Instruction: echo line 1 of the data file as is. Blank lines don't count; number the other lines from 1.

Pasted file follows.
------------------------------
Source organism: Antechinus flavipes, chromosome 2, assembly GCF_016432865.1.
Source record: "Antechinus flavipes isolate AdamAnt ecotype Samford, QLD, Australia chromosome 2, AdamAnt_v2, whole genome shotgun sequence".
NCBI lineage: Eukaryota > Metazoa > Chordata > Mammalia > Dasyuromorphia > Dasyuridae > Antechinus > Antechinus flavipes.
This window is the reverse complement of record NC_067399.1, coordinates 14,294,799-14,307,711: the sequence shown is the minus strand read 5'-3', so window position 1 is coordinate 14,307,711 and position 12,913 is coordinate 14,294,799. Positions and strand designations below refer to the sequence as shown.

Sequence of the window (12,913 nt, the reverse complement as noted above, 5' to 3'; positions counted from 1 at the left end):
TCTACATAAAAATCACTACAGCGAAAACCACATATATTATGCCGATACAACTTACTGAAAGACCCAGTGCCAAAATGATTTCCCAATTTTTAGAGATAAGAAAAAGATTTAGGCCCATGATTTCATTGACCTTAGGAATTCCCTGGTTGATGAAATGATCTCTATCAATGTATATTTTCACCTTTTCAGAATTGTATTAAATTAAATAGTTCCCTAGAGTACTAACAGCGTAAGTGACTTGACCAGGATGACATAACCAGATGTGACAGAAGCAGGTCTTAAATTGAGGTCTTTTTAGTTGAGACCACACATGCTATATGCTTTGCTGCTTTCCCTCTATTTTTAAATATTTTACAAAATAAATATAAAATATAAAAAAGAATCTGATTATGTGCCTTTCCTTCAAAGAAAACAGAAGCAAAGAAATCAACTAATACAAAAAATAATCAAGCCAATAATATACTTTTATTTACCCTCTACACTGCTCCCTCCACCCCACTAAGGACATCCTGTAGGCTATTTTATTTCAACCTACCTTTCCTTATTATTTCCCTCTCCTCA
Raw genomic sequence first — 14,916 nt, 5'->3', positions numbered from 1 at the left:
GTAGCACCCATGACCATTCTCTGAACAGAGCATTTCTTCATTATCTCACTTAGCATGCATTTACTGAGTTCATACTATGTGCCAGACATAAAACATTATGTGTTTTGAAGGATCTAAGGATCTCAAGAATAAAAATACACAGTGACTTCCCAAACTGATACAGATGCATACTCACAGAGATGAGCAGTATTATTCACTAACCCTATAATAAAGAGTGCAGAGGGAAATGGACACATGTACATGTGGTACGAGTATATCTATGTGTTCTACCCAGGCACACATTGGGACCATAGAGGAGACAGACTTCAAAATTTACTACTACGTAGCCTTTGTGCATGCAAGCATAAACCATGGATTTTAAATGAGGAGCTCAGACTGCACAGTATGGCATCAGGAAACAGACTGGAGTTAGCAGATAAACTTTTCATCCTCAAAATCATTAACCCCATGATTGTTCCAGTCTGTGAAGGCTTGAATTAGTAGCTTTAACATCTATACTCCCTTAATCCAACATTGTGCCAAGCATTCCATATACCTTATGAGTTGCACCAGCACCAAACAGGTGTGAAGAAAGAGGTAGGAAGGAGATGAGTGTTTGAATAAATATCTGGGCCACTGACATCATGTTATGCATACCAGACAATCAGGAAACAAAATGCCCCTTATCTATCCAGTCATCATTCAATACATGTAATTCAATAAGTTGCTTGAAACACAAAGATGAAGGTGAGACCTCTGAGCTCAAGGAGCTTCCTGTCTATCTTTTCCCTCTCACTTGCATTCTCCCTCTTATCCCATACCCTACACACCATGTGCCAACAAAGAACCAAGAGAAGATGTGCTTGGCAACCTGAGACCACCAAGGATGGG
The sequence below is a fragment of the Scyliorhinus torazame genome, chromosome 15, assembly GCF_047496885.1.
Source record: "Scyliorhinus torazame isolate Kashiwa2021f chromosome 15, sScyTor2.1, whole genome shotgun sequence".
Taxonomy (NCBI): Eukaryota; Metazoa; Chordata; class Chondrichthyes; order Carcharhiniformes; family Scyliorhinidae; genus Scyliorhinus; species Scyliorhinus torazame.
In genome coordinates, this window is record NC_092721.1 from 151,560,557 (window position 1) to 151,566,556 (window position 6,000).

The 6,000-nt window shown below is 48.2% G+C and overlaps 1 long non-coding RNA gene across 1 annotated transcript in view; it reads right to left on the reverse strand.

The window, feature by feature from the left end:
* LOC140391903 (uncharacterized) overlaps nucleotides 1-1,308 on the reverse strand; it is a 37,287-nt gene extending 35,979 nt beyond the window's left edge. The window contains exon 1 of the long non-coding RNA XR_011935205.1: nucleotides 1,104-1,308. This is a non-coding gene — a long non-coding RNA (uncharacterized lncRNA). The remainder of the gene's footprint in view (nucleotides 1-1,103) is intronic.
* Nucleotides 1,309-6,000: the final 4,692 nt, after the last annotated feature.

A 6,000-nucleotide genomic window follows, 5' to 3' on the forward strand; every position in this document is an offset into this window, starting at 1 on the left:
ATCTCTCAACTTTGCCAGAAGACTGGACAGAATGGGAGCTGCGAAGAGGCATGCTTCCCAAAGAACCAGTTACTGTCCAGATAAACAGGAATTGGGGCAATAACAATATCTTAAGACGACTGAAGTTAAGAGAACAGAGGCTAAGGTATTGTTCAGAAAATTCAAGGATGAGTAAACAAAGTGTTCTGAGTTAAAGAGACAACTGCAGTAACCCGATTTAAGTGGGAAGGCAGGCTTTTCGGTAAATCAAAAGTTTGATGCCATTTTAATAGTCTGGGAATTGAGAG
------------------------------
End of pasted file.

Source organism: Antechinus flavipes, chromosome 2, assembly GCF_016432865.1.